Science 1.10, 3.02, 3.03, 3.04, 3.08, Language Arts 2.01, 3.02, 4.01
Students will understand complexity and connectivity within a near shore marine ecosystem by learning the story of the American shad, creating a food web, and identifying specific reasons for their decline as well as restoration practices that can help bring them back into the ecosystem.
45 minutes to one hour
- Set of Food Web Cards (1 per group of students) (PDF, external link)
- Attachment 1 - Food Web Activity sheet (1 per student) (PDF, external link)
- Attachment 2 - "American shad" profile sheet (1 per student) (PDF, external link)
- Attachment 3 "Profile of a Biologist" (1 per student) (PDF, external link)
- Food Web Key (optional to hand out at the end of the activity to each student, or group for use in their own assessment of their work (you would need a class set, or 1 per group), or for use for your assessment (PDF, external link)
- Food Chain Key (optional for use in giving to students before they build the food webs as a review (1per group) during the activity, or for assessment purposes at the end of the activity (print one for yourself) (PDF, external link)
- Poster board or other large piece of paper to glue food webs on
- Scissors for each student group
- Colored markers or crayons can be used if needed or wanted.
- Give each student a copy of the food web activity student sheet (Attachment 1), the "American Shad" profile (Attachment 2) and the "Profile of a Biologist" (Attachment 3).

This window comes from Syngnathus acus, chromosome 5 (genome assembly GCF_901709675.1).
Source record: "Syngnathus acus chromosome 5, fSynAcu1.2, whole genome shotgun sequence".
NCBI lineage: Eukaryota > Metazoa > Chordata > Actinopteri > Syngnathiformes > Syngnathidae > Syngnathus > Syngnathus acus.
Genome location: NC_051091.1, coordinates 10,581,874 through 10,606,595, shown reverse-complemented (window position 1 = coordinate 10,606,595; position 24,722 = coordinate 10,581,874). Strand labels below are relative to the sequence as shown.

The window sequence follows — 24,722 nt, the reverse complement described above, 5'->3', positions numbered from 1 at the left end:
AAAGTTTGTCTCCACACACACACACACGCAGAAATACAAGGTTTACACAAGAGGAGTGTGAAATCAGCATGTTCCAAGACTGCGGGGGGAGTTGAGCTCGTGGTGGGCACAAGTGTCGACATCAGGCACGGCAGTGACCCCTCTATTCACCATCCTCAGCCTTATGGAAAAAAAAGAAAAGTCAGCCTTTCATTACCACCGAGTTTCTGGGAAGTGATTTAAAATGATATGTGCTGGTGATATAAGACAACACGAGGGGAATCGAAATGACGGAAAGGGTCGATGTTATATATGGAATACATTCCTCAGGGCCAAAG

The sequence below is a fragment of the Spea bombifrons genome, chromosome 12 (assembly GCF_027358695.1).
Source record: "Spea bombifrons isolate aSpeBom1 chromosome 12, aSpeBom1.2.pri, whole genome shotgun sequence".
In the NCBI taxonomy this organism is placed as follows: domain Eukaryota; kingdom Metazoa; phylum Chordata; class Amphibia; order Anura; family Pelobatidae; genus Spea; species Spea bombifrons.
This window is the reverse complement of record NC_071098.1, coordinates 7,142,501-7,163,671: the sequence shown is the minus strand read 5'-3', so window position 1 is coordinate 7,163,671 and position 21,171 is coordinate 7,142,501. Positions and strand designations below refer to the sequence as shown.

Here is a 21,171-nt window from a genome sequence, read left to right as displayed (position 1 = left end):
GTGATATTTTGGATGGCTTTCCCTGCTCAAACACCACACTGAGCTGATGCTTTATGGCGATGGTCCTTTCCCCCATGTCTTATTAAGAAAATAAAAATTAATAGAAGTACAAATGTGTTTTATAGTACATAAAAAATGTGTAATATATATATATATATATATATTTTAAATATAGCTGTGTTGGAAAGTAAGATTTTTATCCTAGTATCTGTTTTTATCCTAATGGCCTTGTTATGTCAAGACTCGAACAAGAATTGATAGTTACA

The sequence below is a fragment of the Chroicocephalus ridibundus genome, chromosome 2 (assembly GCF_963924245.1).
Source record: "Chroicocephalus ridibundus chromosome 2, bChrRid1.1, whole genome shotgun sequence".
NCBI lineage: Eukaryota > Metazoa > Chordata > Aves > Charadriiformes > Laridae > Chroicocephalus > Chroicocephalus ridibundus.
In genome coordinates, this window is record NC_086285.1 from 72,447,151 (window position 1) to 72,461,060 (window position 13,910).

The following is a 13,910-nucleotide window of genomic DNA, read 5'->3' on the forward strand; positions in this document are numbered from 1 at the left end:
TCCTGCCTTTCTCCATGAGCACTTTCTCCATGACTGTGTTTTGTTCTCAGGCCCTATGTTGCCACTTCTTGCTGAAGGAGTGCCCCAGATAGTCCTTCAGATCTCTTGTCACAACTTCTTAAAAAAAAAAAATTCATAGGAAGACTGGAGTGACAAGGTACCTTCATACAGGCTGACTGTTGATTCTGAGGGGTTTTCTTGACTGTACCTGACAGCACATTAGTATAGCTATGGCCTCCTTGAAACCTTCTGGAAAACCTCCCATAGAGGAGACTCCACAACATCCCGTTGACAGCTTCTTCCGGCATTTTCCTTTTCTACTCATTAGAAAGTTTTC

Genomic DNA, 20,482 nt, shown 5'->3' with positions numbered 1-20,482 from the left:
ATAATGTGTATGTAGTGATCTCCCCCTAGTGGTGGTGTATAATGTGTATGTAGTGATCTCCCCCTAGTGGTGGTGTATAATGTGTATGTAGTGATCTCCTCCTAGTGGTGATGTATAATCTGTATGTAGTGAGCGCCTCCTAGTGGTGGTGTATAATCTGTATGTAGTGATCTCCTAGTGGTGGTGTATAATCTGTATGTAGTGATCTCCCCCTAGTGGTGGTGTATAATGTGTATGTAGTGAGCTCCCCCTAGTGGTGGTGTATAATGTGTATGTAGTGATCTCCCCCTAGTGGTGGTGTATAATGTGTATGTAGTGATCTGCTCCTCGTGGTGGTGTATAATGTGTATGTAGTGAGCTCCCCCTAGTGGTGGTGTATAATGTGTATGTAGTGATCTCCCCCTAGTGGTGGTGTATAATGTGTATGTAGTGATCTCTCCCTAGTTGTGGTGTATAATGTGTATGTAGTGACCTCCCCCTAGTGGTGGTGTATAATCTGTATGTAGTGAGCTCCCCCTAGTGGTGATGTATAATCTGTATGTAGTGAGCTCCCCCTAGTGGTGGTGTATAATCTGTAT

- Have students read the articles and answer the questions on the food web activity student sheet.
- After students read the articles and answer the questions, break the students into small groups to do the food web card game.
- Hand out a set of "Food Web Cards" to each group. Have student groups build their food web charts and glue them in place on poster board, or on a large piece of paper. Should students need a review, you could hand out the Food Chain Key to groups. (Students can use the McDougal Littel "Science" textbook, page 127, as a reference.) Have students write the names of all group members on their poster.
- After students have finished their food webs, you have the option of handing out the "Food Web Key" and/or the "Food Chain Key" to students to check their own work.
- Display the posters around the room.
- Post your food webs outside of your classroom to educate other students about your shad project and the role of shad in the ecosystem.
- Do further research on all of the organisms and/or animals in the food web and do a food web chart that has more information on each, complete with real pictures of animals in their habitats.
- Do research to determine what other animals, such as Bald Eagles, depend on American shad either directly or indirectly and add these animals to make an expanded food web. Bald Eagles evolved to raise their young when anadromous fish such as American shad are returning to spawn. Bald Eagles are interesting to research and can be seen on many live web cams around the country. View live Bald Eagles nesting at Blackwater National Wildlife Refuge and see how many herring they bring into their nest for food. (external link)
Extra Reading: Read the top paragraph on page 122 the McDougal Littel "Science" textbook on near shore waters. Then review page 126-7, on the Surface Zone and the diagram of the "Life in the Open Ocean." Many of the plants and animals shown in the "Life in the Open Ocean" also exist in the food chains of near shore waters. Reading through this information will help you to understand food webs.
- Response of American Shad and Striped Bass to Removal of Quaker Neck Dam
- Restoring American Shad on the Roanoke River One Fish at a time